On the road

During a particularly broken period of my life, I did not think that God had left me, but I felt very hopeless. In that  state, I tried to focus on God alone, pushing others away. A week in a monastery was booked – the only place I believed I would find God.

The chill of the chapel and its silence caused me to either shiver or sleep, neither way seemed an effective way of talking to God. Mistakes were being made by the minute – thinking that God was only in the monastery and that I needed to do all the talking. (A problem that continues to dog me!) I felt more angry and frustrated than ever.

The next day, another guest showed up in the visitors quarters, a lovely woman, whose face I can’t quite remember.  She was 50? 60? 40? Honestly, I can’t recall; it is all so fuzzy. We ate our meal in relative silence,  but as we prepared after-dinner tea, she asked what brought me to the monastery.

blahDid I let her know! A massive flow of words and tears followed. Everything from my return to the church a few years earlier, my mother’s death, my search for God in the monastery, and my possible vocation to said monastery. How I went on for hour or more! Her presence, her compassion, her listening heart remain in my memory while all else has faded.

For the next day or two, she and I spent a lot of time talking. OK, I talked a lot, but she listened well, and when she did talk, I felt my heart burning within me.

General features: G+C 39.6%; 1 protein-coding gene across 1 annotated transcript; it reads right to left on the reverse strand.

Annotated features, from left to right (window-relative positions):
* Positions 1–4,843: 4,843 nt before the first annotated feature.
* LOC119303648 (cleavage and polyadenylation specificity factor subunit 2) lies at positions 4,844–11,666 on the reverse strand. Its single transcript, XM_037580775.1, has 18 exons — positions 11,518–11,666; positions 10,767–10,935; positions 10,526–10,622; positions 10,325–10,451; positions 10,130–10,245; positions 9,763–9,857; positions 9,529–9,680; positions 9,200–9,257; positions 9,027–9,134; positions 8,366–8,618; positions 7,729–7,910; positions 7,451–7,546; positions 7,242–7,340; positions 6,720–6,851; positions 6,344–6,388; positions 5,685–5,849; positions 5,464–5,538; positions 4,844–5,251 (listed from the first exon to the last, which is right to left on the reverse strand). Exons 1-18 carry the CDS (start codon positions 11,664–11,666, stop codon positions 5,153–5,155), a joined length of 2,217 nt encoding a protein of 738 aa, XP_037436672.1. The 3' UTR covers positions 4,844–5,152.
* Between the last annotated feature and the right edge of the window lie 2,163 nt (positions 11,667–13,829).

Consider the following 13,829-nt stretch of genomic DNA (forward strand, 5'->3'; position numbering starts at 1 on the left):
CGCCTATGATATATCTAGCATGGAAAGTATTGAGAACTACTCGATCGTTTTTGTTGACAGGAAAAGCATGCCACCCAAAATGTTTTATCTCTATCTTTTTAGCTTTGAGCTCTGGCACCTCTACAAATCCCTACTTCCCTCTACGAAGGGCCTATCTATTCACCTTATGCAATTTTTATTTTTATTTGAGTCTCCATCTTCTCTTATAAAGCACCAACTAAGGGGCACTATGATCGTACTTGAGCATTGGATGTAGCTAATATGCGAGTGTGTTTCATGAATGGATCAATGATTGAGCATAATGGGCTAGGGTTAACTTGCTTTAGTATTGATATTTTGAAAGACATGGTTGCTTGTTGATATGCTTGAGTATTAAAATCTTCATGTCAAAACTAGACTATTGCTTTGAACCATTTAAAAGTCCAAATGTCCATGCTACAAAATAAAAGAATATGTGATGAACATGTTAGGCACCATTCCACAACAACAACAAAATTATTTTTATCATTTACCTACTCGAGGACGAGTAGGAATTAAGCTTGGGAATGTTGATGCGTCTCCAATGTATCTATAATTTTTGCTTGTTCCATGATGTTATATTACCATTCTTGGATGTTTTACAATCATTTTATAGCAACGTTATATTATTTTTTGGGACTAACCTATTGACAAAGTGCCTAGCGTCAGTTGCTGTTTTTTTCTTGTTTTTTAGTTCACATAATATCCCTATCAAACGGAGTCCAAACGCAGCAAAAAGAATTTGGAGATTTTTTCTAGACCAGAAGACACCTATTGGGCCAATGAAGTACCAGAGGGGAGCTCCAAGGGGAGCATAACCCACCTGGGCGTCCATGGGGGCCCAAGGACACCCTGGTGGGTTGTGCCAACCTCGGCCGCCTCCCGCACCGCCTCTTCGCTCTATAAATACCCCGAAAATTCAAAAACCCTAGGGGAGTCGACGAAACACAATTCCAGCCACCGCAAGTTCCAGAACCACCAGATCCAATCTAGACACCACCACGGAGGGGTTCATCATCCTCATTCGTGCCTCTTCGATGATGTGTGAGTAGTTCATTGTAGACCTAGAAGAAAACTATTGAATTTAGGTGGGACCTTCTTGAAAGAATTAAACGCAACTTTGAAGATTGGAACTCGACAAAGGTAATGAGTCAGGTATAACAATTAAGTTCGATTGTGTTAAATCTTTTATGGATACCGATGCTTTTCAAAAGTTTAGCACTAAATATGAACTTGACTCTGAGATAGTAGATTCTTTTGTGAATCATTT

Sound familiar? We have all been on that road, the road to Emmaus. That particular path is a path where, like in today’s Gospel, we find ourselves when hope is lost. We have one expectation of God, such as Cleopas and friend, and that expectation appears not to have been met. Jesus promised us so much, but all we ended up with was a crucified king, just about the worst scandal ever in Roman times. Add to that an empty tomb and some talk of talk of a living Jesus. It seems as if these disciples said, “Major fail! We are out of here.

road_emmausSuch thoughts did not figure into my own journey, however I was not seeing God as I expected to in life, so I went to the monastery. And dang! God seemed even more elusive there. Cleopas seemed annoyed with Jesus when he asks if he is the only person unaware of recent happenings. The woman did not have to put up with that from me, but she got a torrent of words, a flood of them that might have put someone else off.

In the Gospel, Jesus does snap back a bit, which I love! The woman did not, as I recall do that to me. Jesus then goes on to talk to Cleopas and friend as they have never been talked to before. They did not want the conversation to stop, it seems their hope was being restored. They did not want this stranger to leave, as we know, so a meal ensued when they got to Emmaus. And we know what happened there, Jesus was revealed in the breaking of the bread. We meet Christ in the breaking of the bread at mass, but we are nourished to go find Christ in others because of this meeting.